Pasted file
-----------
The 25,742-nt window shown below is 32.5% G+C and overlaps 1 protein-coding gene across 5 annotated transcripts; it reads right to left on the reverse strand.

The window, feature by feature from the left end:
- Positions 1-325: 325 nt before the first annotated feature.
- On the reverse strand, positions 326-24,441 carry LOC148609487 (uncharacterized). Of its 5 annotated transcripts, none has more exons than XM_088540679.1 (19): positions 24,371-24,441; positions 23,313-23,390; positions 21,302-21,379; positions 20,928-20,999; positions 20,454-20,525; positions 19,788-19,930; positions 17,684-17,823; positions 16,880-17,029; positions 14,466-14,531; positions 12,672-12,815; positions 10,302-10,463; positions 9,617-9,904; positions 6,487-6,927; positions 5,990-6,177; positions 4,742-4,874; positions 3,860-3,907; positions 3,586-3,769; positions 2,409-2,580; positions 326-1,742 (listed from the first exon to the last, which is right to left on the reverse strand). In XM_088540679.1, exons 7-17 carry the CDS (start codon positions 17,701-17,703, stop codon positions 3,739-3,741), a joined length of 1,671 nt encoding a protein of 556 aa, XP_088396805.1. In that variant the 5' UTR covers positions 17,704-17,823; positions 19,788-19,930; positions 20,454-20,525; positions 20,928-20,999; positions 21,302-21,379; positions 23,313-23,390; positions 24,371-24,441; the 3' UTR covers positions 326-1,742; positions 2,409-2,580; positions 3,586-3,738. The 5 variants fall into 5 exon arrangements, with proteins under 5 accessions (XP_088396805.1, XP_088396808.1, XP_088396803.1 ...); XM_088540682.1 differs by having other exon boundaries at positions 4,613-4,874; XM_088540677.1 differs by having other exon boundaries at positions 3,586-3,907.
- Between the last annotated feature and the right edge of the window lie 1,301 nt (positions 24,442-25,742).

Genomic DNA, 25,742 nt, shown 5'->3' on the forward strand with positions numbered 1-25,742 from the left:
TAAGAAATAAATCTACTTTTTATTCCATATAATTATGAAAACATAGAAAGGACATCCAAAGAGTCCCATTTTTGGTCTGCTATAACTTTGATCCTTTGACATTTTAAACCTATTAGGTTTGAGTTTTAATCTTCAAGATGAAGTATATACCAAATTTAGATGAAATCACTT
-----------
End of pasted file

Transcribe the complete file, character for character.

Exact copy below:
The 25,742-nt window shown below is 32.5% G+C and overlaps 1 protein-coding gene across 5 annotated transcripts; it reads right to left on the reverse strand.

The window, feature by feature from the left end:
- Positions 1-325: 325 nt before the first annotated feature.
- On the reverse strand, positions 326-24,441 carry LOC148609487 (uncharacterized). Of its 5 annotated transcripts, none has more exons than XM_088540679.1 (19): positions 24,371-24,441; positions 23,313-23,390; positions 21,302-21,379; positions 20,928-20,999; positions 20,454-20,525; positions 19,788-19,930; positions 17,684-17,823; positions 16,880-17,029; positions 14,466-14,531; positions 12,672-12,815; positions 10,302-10,463; positions 9,617-9,904; positions 6,487-6,927; positions 5,990-6,177; positions 4,742-4,874; positions 3,860-3,907; positions 3,586-3,769; positions 2,409-2,580; positions 326-1,742 (listed from the first exon to the last, which is right to left on the reverse strand). In XM_088540679.1, exons 7-17 carry the CDS (start codon positions 17,701-17,703, stop codon positions 3,739-3,741), a joined length of 1,671 nt encoding a protein of 556 aa, XP_088396805.1. In that variant the 5' UTR covers positions 17,704-17,823; positions 19,788-19,930; positions 20,454-20,525; positions 20,928-20,999; positions 21,302-21,379; positions 23,313-23,390; positions 24,371-24,441; the 3' UTR covers positions 326-1,742; positions 2,409-2,580; positions 3,586-3,738. The 5 variants fall into 5 exon arrangements, with proteins under 5 accessions (XP_088396805.1, XP_088396808.1, XP_088396803.1 ...); XM_088540682.1 differs by having other exon boundaries at positions 4,613-4,874; XM_088540677.1 differs by having other exon boundaries at positions 3,586-3,907.
- Between the last annotated feature and the right edge of the window lie 1,301 nt (positions 24,442-25,742).

Genomic DNA, 25,742 nt, shown 5'->3' on the forward strand with positions numbered 1-25,742 from the left:
TAAGAAATAAATCTACTTTTTATTCCATATAATTATGAAAACATAGAAAGGACATCCAAAGAGTCCCATTTTTGGTCTGCTATAACTTTGATCCTTTGACATTTTAAACCTATTAGGTTTGAGTTTTAATCTTCAAGATGAAGTATATACCAAATTTAGATGAAATCACTT